• Pair with shrimp on a kabob.
  • Carve out a watermelon to use as a bowl and fill with fruit salad.
  • Use watermelon in place of tomatoes in a citrus salsa.
  • Use its juice as a glaze on shrimp or pork.

Of course, watermelon is also a crowd-pleaser “as is.” Slice it up and you have an instant appetizer, side dish or dessert.

Recipe of the Week

Pesto Chicken Salad Pitas


This Mediterranean spin on chicken salad is bursting with fresh flavor thanks to the addition of pesto. Use chopped rotisserie chicken for a time-saving substitute, if desired, to mix up an anything-but-boring lunch in no time!


  • ¼ cup low-fat mayonnaise
  • 3 tablespoons prepared pesto
  • 1 tablespoon lemon juice
  • ⅛ teaspoon pepper
  • 2 cups chopped, cooked chicken
  • ½ cup grated carrot (about 1 medium carrot)
  • 4 mini whole wheat pita rounds, split
  • 1 cup baby spinach leaves


  1. Combine mayonnaise, pesto, lemon juice and pepper in a medium bowl; whisk until well blended.
  2. Add chicken and carrots; stir to combine.
  3. Stuff each pita evenly with spinach leaves and chicken salad mixture.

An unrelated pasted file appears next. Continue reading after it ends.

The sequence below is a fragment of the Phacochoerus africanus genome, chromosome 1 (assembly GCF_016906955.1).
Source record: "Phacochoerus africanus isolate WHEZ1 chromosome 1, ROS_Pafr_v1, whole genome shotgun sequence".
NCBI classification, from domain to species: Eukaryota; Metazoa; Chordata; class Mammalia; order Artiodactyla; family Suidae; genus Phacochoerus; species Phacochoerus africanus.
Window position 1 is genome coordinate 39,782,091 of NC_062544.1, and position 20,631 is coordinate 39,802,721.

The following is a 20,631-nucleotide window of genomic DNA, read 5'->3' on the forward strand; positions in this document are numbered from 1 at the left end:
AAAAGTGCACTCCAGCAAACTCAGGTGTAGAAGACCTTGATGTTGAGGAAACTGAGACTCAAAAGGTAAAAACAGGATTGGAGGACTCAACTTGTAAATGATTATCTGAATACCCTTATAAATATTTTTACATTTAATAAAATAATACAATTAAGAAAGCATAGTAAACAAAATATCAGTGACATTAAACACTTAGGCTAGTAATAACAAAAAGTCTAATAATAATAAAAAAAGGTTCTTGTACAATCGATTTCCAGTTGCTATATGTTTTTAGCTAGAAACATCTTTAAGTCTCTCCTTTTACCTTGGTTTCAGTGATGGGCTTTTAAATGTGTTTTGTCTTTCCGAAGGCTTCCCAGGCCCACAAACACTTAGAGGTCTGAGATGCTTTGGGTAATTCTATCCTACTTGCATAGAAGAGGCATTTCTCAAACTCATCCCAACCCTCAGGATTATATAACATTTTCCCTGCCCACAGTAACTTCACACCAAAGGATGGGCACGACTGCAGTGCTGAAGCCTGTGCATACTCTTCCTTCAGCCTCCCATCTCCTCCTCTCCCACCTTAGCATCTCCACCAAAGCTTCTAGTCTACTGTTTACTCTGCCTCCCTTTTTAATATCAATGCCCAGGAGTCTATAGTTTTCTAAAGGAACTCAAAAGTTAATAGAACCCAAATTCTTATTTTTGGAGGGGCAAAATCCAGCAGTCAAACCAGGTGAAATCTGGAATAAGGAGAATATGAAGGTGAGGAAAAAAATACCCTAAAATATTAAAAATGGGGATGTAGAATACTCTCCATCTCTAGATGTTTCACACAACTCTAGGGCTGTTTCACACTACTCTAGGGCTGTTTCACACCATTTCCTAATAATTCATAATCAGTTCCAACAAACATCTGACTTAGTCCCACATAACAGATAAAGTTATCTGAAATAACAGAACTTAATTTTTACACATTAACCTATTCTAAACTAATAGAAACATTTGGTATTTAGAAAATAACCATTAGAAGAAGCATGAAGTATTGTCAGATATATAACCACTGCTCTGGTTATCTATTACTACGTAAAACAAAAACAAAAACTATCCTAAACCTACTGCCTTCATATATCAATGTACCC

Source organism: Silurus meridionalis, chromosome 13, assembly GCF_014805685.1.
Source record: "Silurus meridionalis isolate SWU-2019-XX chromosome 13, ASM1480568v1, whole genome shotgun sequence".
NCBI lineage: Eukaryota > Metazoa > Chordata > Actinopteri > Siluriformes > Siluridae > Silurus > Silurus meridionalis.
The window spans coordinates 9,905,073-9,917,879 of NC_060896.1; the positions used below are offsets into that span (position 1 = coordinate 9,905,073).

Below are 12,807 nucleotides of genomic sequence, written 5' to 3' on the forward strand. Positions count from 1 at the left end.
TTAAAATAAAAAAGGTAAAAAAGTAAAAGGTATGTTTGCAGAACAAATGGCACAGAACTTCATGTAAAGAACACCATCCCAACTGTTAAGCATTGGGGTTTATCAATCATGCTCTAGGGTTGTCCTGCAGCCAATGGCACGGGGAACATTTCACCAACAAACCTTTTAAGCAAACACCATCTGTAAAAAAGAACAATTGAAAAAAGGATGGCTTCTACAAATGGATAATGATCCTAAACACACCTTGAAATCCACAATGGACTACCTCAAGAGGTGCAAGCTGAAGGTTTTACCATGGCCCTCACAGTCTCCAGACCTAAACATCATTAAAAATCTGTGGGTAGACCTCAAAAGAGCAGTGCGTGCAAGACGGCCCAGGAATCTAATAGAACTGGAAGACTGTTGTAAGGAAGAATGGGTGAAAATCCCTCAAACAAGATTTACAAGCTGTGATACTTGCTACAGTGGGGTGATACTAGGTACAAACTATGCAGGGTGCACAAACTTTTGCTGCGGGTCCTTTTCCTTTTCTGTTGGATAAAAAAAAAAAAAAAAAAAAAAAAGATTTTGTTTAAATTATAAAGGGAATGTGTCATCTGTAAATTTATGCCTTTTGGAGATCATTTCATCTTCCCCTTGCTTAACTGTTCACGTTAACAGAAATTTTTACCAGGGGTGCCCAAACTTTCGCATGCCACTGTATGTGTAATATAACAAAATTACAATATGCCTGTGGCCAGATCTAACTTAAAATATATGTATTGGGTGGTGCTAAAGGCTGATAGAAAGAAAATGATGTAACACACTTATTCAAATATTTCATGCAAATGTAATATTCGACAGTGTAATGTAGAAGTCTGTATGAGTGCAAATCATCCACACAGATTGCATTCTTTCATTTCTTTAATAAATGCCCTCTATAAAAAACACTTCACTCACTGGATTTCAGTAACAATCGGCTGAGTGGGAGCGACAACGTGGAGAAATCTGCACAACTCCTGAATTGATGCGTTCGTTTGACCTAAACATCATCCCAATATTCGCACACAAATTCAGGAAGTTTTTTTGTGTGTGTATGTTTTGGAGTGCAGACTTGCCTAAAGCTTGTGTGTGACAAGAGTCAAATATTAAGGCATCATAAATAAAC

Servings: 4 (1 stuffed pita Per Serving)

Nutrition Facts (Amount per serving):

Calories 297
Total Fat 11.9g
Saturated Fat 2g
Cholesterol 65mg
Sodium 415mg
Total Carbohydrate 19.2g
Dietary Fiber 2.7g
Protein 25.6g

  • Percent Daily Values are based on a 2,000 calorie diet. Your Daily Values may be higher or lower depending on your calorie needs.

Kids Eat Right

Tip of the Day



Eating out and tempted by decadent desserts? Order one dessert and several spoons.

Restaurant desserts can look so good they can be hard to resist. Some restaurant desserts can have more fat, sugar and calories than your main meal. Luckily, some restaurants offer bite-size portions so you can enjoy the taste without filling up. If you like to treat yourself to a little dessert after a meal share the taste with friends; order one dessert and several spoons.


6 Tips for Dining Out without Blowing Your Nutrition Plan